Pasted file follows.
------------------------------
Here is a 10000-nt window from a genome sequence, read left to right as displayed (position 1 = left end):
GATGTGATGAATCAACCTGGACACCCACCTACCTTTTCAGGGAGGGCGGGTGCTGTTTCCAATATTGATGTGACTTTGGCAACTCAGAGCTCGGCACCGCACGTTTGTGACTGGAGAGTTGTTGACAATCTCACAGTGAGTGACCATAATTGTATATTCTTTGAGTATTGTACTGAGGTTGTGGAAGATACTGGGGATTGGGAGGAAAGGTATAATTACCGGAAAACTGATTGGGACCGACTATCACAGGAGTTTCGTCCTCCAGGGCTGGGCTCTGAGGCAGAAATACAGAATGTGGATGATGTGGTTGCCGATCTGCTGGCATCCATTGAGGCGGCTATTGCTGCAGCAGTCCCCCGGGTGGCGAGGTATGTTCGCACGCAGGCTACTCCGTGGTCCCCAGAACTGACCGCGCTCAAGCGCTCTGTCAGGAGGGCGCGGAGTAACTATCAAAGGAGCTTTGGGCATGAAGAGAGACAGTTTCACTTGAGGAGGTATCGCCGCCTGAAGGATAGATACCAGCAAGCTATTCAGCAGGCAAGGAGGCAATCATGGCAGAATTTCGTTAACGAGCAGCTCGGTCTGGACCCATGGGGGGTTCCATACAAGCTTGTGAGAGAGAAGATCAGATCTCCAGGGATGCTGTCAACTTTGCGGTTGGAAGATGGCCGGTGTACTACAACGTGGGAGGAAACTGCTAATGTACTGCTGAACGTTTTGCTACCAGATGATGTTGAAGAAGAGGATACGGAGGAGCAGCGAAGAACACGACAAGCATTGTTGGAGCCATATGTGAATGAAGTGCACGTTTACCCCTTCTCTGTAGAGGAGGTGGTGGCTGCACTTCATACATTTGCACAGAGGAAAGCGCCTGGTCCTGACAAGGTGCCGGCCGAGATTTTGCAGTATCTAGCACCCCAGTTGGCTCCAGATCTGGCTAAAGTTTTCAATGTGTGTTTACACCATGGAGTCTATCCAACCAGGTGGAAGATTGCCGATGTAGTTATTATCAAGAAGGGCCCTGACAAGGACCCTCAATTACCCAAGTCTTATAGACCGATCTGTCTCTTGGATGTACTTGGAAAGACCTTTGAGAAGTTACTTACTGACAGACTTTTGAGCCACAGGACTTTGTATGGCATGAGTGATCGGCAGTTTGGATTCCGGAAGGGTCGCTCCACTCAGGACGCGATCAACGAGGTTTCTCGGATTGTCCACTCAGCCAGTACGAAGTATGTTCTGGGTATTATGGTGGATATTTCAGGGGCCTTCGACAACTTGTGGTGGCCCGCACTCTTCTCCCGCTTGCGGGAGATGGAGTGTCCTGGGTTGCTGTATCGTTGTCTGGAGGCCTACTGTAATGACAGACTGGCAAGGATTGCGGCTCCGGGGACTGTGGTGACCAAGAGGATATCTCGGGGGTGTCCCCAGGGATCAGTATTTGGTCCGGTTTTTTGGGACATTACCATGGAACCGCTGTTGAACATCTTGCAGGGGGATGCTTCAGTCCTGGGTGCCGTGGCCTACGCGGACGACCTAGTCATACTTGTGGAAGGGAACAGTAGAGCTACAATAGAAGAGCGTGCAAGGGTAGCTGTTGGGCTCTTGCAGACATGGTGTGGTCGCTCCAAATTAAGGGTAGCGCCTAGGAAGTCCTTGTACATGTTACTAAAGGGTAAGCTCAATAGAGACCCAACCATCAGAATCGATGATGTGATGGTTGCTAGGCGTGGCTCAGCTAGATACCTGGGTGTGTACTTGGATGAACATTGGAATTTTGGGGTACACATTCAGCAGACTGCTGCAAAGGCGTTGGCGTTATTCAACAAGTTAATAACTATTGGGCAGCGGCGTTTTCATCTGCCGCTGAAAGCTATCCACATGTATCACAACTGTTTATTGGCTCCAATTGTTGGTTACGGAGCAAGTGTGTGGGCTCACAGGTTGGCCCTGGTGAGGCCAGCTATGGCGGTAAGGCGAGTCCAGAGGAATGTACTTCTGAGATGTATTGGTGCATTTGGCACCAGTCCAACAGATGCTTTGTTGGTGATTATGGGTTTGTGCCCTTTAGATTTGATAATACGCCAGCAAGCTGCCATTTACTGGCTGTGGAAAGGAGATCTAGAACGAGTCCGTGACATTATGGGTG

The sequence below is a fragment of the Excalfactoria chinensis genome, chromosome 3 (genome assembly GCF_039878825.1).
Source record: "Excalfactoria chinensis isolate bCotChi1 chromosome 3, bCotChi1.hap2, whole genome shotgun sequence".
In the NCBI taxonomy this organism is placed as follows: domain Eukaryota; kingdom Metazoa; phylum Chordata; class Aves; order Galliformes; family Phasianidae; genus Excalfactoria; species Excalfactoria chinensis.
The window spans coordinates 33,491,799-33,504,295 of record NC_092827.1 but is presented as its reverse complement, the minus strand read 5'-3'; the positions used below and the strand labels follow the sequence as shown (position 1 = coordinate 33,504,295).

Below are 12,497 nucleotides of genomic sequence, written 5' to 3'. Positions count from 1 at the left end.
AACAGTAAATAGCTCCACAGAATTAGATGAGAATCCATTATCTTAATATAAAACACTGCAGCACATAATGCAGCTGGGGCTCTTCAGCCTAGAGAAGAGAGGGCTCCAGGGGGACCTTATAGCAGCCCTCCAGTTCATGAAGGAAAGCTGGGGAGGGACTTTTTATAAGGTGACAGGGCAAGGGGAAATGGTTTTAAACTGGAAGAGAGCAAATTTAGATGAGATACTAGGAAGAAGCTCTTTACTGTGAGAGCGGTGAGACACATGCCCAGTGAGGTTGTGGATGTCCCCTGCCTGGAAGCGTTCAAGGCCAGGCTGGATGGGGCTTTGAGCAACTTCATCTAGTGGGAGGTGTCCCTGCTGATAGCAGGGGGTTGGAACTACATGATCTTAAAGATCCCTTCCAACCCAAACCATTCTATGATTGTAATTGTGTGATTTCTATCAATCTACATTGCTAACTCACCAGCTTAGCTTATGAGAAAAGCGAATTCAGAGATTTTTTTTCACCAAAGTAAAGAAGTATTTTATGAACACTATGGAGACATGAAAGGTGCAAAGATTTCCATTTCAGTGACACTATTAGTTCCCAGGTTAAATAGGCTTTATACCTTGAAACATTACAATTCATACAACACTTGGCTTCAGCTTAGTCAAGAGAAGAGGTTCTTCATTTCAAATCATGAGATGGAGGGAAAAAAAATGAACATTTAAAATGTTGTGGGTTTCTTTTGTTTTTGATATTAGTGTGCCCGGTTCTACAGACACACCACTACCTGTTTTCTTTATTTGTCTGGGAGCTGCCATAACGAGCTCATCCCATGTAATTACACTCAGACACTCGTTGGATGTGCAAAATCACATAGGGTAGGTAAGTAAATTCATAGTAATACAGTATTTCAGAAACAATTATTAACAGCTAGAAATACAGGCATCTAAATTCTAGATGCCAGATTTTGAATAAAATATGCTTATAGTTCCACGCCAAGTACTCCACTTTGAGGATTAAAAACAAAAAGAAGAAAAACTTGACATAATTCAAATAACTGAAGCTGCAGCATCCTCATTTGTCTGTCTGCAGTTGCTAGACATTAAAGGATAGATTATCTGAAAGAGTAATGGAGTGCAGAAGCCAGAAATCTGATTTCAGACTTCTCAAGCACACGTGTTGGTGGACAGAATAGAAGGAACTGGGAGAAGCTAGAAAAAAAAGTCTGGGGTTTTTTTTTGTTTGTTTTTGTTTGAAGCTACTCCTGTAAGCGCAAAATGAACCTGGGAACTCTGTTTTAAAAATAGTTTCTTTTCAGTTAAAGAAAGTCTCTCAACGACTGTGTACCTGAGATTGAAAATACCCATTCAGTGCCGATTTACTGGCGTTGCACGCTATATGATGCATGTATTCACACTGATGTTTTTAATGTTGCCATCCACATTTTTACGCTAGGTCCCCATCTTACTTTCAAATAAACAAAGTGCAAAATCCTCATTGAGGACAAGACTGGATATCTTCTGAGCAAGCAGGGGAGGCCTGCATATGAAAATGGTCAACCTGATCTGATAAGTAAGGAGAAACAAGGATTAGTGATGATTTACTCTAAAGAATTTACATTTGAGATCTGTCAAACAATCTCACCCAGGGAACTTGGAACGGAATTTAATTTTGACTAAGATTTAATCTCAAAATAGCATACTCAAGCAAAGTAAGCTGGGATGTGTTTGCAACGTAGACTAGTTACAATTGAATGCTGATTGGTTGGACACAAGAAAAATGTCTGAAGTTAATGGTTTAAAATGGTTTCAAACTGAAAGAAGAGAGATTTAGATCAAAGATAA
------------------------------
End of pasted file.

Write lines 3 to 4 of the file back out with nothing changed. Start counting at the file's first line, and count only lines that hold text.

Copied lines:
The sequence below is a fragment of the Excalfactoria chinensis genome, chromosome 3 (genome assembly GCF_039878825.1).
Source record: "Excalfactoria chinensis isolate bCotChi1 chromosome 3, bCotChi1.hap2, whole genome shotgun sequence".